The last thing investors want to be reminded of is the Financial Crisis of 2008, but with trade wars and a fear of a global economic slowdown looming, the market sentiment is starting to become eerily familiar to that same time over a decade ago.

One of the storylines during the crisis in 2008 was the fall of global financial services firm Lehman Brothers. The once-mighty firm underwent bankruptcy after the subprime mortgage crisis helped bring them under.

Is that same risk starting to show itself again in 2019?

“At this point, we think it would be a mistake to dismiss the possibility of a Lehman-like shock as a mere tail risk,” Nomura macro and quant strategist Masanari Takada said in a note Tuesday. “The pattern in US stock market sentiment has come to even more closely resemble the picture of sentiment on the eve of the 2008 Lehman Brothers collapse that marked the onset of the global financial crisis.”

While the markets are rebounding from a 767-point loss in the Dow Jones Industrial Average, this could only  be a proverbial band-aid to cover an even larger wound that’s just up ahead. For Takada, that could be as soon as late August or the beginning of September.

“We would expect any near-term rally to be no more than a head fake, and think that any such rally would be best treated as an opportunity to sell in preparation for the second wave of volatility that we expect will arrive in late August or early September,” Takada said. “We would add here that the second wave may well hit harder than the first, like an aftershock that eclipses the initial earthquake.”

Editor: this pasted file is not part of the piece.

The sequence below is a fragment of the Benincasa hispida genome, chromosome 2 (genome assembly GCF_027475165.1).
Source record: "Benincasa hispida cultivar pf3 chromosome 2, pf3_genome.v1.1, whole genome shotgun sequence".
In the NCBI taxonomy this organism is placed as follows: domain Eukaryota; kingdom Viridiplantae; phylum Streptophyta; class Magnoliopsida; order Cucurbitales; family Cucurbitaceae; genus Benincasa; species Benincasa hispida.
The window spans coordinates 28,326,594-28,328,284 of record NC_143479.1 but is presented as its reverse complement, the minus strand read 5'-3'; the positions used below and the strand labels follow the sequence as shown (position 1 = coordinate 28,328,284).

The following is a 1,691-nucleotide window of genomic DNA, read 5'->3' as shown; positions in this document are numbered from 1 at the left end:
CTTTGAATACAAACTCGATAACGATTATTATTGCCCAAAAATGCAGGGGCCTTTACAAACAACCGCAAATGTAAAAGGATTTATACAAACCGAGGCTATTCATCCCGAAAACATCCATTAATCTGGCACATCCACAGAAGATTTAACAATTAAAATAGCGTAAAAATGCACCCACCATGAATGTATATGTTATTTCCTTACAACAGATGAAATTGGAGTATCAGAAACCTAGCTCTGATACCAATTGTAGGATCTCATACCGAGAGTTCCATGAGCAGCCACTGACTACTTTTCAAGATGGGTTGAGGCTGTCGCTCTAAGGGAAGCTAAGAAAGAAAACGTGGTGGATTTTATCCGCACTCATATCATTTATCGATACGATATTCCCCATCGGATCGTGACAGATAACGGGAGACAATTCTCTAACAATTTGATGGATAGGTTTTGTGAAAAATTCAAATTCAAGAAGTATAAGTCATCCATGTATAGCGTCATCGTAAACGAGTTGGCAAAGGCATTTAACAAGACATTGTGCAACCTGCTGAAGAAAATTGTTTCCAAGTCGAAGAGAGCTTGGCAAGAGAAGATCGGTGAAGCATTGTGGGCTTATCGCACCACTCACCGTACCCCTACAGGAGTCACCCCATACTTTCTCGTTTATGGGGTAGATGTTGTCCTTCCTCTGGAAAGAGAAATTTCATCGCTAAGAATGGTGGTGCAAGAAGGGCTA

Playing a Downturn with Relative Weight ETFs

The latest volatility opens up exchange-traded fund (ETF) plays in U.S. equities relative to international equities. 

For investors sensing continued upside in U.S. equities over international equities, the Direxion FTSE Russell US Over International ETF (NYSEArca: RWUI) offers them the ability to benefit not only from domestic U.S. markets potentially performing well, but from their outperformance compared to international markets. For investors looking to play the international equities over U.S. equities angle, the Direxion FTSE International Over US ETF (NYSEArca: RWIU) gives investors the opportunity to capitalize on this hunch.

A data-fueled Federal Reserve will certainly be keeping a close eye on the latest employment numbers as it ponders the possibility of more rate cuts that the capital markets are hoping for. While unemployment remains at a 50-year low, wage growth has been lagging and all this data could present a make or break moment for U.S. equities.

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